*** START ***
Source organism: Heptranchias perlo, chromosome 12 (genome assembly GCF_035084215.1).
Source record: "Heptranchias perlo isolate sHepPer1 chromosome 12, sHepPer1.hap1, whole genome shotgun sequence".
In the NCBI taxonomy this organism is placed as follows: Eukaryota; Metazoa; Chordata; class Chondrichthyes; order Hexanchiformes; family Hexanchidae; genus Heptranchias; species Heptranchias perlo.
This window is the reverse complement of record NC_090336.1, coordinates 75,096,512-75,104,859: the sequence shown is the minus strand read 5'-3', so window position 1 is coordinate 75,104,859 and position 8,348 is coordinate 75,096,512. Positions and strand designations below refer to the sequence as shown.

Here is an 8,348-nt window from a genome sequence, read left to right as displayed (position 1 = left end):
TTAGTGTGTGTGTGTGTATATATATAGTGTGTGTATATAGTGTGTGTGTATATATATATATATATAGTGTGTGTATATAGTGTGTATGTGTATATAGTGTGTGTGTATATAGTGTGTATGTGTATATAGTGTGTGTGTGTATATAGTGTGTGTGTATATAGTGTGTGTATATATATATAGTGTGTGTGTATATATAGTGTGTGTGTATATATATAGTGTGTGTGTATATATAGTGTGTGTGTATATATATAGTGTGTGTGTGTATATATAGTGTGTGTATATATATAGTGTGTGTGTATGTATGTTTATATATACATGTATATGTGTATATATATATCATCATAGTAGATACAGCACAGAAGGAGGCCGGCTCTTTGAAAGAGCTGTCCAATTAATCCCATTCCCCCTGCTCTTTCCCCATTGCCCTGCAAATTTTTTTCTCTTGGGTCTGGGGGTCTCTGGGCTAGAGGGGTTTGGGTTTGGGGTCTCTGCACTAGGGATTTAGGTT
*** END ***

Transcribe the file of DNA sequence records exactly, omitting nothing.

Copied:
Source organism: Heptranchias perlo, chromosome 12 (genome assembly GCF_035084215.1).
Source record: "Heptranchias perlo isolate sHepPer1 chromosome 12, sHepPer1.hap1, whole genome shotgun sequence".
In the NCBI taxonomy this organism is placed as follows: Eukaryota; Metazoa; Chordata; class Chondrichthyes; order Hexanchiformes; family Hexanchidae; genus Heptranchias; species Heptranchias perlo.
This window is the reverse complement of record NC_090336.1, coordinates 75,096,512-75,104,859: the sequence shown is the minus strand read 5'-3', so window position 1 is coordinate 75,104,859 and position 8,348 is coordinate 75,096,512. Positions and strand designations below refer to the sequence as shown.

Here is an 8,348-nt window from a genome sequence, read left to right as displayed (position 1 = left end):
TTAGTGTGTGTGTGTGTATATATATAGTGTGTGTATATAGTGTGTGTGTATATATATATATATATAGTGTGTGTATATAGTGTGTATGTGTATATAGTGTGTGTGTATATAGTGTGTATGTGTATATAGTGTGTGTGTGTATATAGTGTGTGTGTATATAGTGTGTGTATATATATATAGTGTGTGTGTATATATAGTGTGTGTGTATATATATAGTGTGTGTGTATATATAGTGTGTGTGTATATATATAGTGTGTGTGTGTATATATAGTGTGTGTATATATATAGTGTGTGTGTATGTATGTTTATATATACATGTATATGTGTATATATATATCATCATAGTAGATACAGCACAGAAGGAGGCCGGCTCTTTGAAAGAGCTGTCCAATTAATCCCATTCCCCCTGCTCTTTCCCCATTGCCCTGCAAATTTTTTTCTCTTGGGTCTGGGGGTCTCTGGGCTAGAGGGGTTTGGGTTTGGGGTCTCTGCACTAGGGATTTAGGTT